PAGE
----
Milestones and Refreshing Risks at New Dances

Notable Thodos Dance Chicago alumni Brock Clawson and Jeremy Blair joined Artistic Director Melissa Thodos and Executive Director Gail Ford onstage at the Athenaeum Theatre Saturday, July 16 to unveil the company’s 25th anniversary logo and kick off the 16th edition of New Dances. Now an acclaimed choreographer, Clawson praised the New Dances process as instrumental in finding his calling and establishing a body of work, while Blair cited the trifecta of dancing, teaching, and choreographing central to Thodos’ mission as a vehicle toward a career in higher education. Melissa Thodos’ unwavering support for her dancers is never more clear than at New Dances, a platform for emerging artists (most from within the company) to show off their work in a top-notch production. Along the way, each choreographer (8 from the company plus a guest) is mentored by a panel plucked from the upper echelon of Chicago’s dance scene, and the results of this process are apparent in the tremendous growth demonstrated by its repeat offenders.

Like most years, this New Dances was robust in production value and length. Unlike previous editions, however, the dances didn’t all run together. Despite most of the choreographers working together day in and out, each had a distinct voice and unique movement vocabulary, making it a less exhausting evening than usual. Especially standing out from the pack was Hattie Haggard’s “Show a Little Taste,” a humorous homage to baking that came across part “Flabbergast” (Gustavo Ramirez Sansano’s signature work for the defunct Luna Negra Dance Theatre) and part “Minus 16.” A glorious flour fight and smart use of repetition, plus rich characterization for Haggard’s pack of 10 sous chefs come together with her brilliant sense for comedic timing.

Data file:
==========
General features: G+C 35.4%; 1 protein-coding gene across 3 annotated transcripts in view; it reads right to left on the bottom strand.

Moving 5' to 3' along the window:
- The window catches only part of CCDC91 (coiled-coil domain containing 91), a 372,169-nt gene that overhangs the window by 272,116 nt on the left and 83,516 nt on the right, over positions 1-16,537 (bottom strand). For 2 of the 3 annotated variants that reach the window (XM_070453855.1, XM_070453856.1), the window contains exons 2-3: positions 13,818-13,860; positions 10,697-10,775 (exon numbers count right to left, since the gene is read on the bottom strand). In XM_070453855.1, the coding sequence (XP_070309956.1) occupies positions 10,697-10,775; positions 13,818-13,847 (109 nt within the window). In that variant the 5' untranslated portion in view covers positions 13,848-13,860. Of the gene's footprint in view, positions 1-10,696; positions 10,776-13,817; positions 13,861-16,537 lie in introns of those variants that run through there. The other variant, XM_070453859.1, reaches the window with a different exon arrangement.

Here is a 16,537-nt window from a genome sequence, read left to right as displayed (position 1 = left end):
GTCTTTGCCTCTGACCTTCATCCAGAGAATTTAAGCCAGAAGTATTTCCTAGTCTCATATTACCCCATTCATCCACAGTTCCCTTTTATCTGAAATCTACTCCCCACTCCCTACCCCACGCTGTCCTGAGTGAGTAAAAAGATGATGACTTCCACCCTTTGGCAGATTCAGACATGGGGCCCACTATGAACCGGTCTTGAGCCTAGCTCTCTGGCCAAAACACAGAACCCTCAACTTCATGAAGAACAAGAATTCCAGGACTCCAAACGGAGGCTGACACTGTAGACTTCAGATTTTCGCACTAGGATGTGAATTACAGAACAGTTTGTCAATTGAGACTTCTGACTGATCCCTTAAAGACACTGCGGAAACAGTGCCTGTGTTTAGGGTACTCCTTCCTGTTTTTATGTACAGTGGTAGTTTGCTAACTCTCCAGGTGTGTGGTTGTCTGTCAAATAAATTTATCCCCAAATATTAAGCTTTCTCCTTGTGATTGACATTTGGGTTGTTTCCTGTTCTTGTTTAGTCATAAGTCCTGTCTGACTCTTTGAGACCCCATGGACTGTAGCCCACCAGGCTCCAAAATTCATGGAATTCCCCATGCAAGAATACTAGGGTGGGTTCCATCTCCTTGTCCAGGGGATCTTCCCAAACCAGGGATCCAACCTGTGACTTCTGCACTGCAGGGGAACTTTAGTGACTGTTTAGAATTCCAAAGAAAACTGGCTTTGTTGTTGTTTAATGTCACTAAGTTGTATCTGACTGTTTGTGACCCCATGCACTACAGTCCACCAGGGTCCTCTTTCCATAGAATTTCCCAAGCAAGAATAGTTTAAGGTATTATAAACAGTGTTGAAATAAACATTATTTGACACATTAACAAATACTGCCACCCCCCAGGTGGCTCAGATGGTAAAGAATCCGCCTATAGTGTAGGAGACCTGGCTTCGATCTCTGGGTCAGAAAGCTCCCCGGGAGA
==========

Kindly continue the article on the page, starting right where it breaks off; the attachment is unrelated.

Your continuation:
Less silly, but equally fun was Tenley Dorrill’s “Mambo Clap Wozam Slap,” a pure dance delight channeling African and Latin rhythms. Dorrill is a central dancer in her own piece, and why not? It looks incredibly fun to do. Also appearing in her own work is veteran dancer and choreographer Jessica Miller Tomlinson in R.O.C.B. Tomlinson usually knocks it out of the park, and R.O.C.B. is no exception. Lots of serious dancing set to Heinrich Biber’s minor key “Passaglia” might come across as meh if not for Tomlinson’s droll references to hunger. Dancer Anna Long starts by biting her finger, and the whole group degrades into a “hangry” abyss. The final moment, the music’s only major chord invoking the dancers to lick their arms, is especially satisfying.

John Cartwright’s contribution took more risks than usual, including a second choreographer: theatre and circus artist Danielle Gennaoui. “Passive Voices” was perhaps the most patient work on the program, exploring technology’s effect on human connection. The use of text was appropriate, but nearly inaudible. I didn’t mind not understanding what the dancers were saying – it contributed to the “lost in communication” theme – but undoubtedly not the choreographers’ objective. Abby Ellison’s “Everywhere but Here” shared exactly the same topic as Cartwright and Gennaoui, though Ellison takes a more literal approach with gestures referencing society’s obsession for distraction. A group of dancers hold up one palm in front of their faces, mimicking a smart phone, as the others struggle to gain their attention, to no avail.

Others on the program are perhaps more conventional, but still quite lovely. Guest artist Shannon Alvis’ “Sunrise” gave off feelings of shock, fragility, instability as the dancers weeble wobble in each others’ arms. Supported by an Arvo Part-like score by Ezio Bosso, beautifully warm contributions from Nathan Tomlinson and Nathan Rohrer (lighting and costumes, respectively) and exceptional dancing, “Sunrise” might be depressing if it weren’t so pretty to look at.